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Johann Bernhard Fischer von Erlach


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Distinguished Austrian Baroque architect. He studied in Rome from 1671, where he became acquainted with the work of Bernini and Carlo Fontana, and developed an interest in Antique objects and architecture. After the defeat of the Turks in 1683 and the rise of Austria as a European power, Fischer settled in Vienna. He designed Schloss Frain, Moravia (1688–95), with its elliptical hall clearly influenced by his Roman stay, and shortly afterwards he developed the theme in his three Salzburg churches. At the elliptical Dreifaltigkeitskirche (Holy Trinity Church—1694–1702) the long axis is that of the entrance-high-altar, while (owing a debt to Guarini) twin towers flank a concave front (a theme derived from Borromini and Rainaldi's Church of Santa Agnese, Rome, although the middle of the façade was influenced by the work of Hardouin-Mansart, and the basic plan by Vignola's Santa Anna dei Palafrenieri, Rome). His mastery of synthesis was demonstrated, and he may also have been influenced by Zuccalli's Salzburg churches. Then came the Kollegienkirche (College or University Church—1694–1707—a mixture of the longitudinal and central church-plan, with a soaring cupola over the central space) and the Johannesspitalkirche (St John's Hospital Church—1699–1704—where influences from Borromini are again apparent). While in Salzburg he designed the exquisite high-altar (1709) for the Franziskanerkirche (Franciscan Church). The Ursulinenkirche (Ursuline Church—1699–1705) is also attributed to him. These Salzburg buildings, in a sense, were trial runs for the Karlskirche (Church of St Charles), Vienna (from 1715), with its Antique Roman portico, biblical allusions to the Temple of Solomon (enhanced by the twin Trajanic columns doubling as the Pillars of Hercules and Jachin and Boaz), elliptical central space crowned by a cupola, and wide front, one of the most original and powerful designs of the entire Baroque period. Mention should also be made of his Electoral Chapel next to the choir of Breslau (now Wroław) Cathedral (1715–24): it mixes Palladian and Borrominiesque themes, again exploiting the ellipse.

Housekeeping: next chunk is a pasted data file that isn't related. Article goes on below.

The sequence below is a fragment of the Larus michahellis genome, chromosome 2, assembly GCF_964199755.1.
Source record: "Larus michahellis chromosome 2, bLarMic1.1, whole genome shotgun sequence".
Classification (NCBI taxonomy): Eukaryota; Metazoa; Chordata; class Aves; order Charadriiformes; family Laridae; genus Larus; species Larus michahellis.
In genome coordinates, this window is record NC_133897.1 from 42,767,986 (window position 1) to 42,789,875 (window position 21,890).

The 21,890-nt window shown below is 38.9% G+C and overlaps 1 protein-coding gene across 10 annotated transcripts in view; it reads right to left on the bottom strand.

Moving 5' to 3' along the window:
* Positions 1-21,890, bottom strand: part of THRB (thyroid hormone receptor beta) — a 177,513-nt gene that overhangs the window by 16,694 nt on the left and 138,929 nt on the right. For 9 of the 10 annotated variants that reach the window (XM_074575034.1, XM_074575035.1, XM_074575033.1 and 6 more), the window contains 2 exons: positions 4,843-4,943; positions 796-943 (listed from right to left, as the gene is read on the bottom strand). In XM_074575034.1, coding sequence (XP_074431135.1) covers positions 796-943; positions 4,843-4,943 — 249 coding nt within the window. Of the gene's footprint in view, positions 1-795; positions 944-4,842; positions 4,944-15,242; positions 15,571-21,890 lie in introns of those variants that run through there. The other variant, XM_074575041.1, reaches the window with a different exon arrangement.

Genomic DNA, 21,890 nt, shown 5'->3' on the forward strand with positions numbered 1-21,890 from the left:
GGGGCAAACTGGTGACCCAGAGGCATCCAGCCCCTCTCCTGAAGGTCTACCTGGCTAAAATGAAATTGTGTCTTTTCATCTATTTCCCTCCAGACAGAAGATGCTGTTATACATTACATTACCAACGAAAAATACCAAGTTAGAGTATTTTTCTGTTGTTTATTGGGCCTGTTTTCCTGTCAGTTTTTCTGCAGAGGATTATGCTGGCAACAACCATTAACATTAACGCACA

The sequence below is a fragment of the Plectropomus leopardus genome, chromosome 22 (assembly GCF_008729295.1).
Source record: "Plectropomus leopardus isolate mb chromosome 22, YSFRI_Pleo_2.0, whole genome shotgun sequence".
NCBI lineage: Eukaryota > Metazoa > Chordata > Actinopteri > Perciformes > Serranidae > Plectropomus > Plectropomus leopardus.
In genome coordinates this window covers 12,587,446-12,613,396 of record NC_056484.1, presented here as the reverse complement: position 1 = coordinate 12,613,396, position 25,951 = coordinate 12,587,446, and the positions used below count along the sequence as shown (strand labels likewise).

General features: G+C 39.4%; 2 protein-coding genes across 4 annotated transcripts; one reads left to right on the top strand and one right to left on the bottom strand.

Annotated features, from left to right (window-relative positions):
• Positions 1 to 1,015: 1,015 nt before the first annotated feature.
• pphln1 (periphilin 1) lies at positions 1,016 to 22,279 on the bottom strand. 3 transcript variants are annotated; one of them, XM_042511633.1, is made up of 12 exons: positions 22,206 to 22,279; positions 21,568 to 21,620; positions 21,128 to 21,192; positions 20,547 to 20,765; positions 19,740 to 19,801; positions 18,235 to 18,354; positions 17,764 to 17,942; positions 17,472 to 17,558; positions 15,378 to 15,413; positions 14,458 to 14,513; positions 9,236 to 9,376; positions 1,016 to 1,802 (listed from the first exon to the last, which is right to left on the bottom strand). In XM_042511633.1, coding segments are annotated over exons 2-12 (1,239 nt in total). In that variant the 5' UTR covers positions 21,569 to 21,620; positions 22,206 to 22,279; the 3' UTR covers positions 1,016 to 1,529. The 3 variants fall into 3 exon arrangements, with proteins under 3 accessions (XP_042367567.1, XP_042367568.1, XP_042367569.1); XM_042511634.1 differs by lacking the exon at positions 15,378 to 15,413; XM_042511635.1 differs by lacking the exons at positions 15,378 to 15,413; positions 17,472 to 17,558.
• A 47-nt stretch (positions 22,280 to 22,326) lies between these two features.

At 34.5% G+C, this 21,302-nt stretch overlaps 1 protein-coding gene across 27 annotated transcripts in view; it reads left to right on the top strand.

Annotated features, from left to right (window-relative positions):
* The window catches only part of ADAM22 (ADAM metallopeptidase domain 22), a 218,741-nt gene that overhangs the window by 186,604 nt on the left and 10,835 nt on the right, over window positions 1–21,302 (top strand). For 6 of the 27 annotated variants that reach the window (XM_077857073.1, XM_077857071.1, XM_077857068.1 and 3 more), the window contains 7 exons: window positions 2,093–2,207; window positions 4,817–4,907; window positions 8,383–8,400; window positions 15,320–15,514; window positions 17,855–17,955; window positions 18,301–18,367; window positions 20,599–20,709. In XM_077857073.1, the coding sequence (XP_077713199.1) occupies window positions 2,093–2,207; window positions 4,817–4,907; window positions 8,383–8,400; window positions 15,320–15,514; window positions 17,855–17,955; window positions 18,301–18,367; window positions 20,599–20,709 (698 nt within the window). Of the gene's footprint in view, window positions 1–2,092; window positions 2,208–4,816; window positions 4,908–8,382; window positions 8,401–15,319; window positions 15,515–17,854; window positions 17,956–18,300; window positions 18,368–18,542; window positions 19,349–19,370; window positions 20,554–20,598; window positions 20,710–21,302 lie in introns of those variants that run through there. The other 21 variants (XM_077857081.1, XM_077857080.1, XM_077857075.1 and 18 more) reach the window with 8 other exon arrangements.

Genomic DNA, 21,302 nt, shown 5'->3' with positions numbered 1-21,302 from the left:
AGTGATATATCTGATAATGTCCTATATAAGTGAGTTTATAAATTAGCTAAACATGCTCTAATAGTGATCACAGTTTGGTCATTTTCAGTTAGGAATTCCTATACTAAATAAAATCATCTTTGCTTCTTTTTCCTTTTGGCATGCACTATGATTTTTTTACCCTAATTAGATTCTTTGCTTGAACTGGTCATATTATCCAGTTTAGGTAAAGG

His secular architecture includes the Town Palace of Prince Eugen of Savoy (1663–1736) in Vienna (1696–1700), influenced by Bernini and Le Vau, the Palais Clam-Gallas, Prague (1713–c.25), designs (only partly realized, and much altered) for Schönbrunn Palace, Vienna (from 1696), and the Hofbibliothek (Court Library), Vienna (1722–30), one of the finest Baroque rooms in Europe. At both the Karlskirche and the Hofburg (Imperial Palace) much of the work was carried out by his son, Joseph Emanuel Fischer von Erlach (1695–1742). Johann Bernhard's Entwurff einer historischen Architektur (Outline of Historical Architecture—1721) appeared in English as A Plan of Civil and Historical Architecture in 1730, and was among the first books to include illustrations of Egyptian and Oriental buildings, although the images were fanciful in the extreme. Nevertheless, they had a profound influence on later generations, and especially on Boullée.

H. Aurenhammer (1973);Bourke (1962);Brucker (1983);J. Curl (2005);Fischer von Erlach (1964);Fuhrmann (1950);Lorenz (1992);Polleross (1995);C. Powell (1959);Sedlmayr (1996)

Plan of Dreifaltigkeitskirche, Salzburg, showing the concave front and elliptical body of the church.

Plan of the Karlskirche, Vienna, showing the wide front withtowers and Solomonic/Trajanic columns, prostyle hexastyleportico on a podium, and central ellipse.


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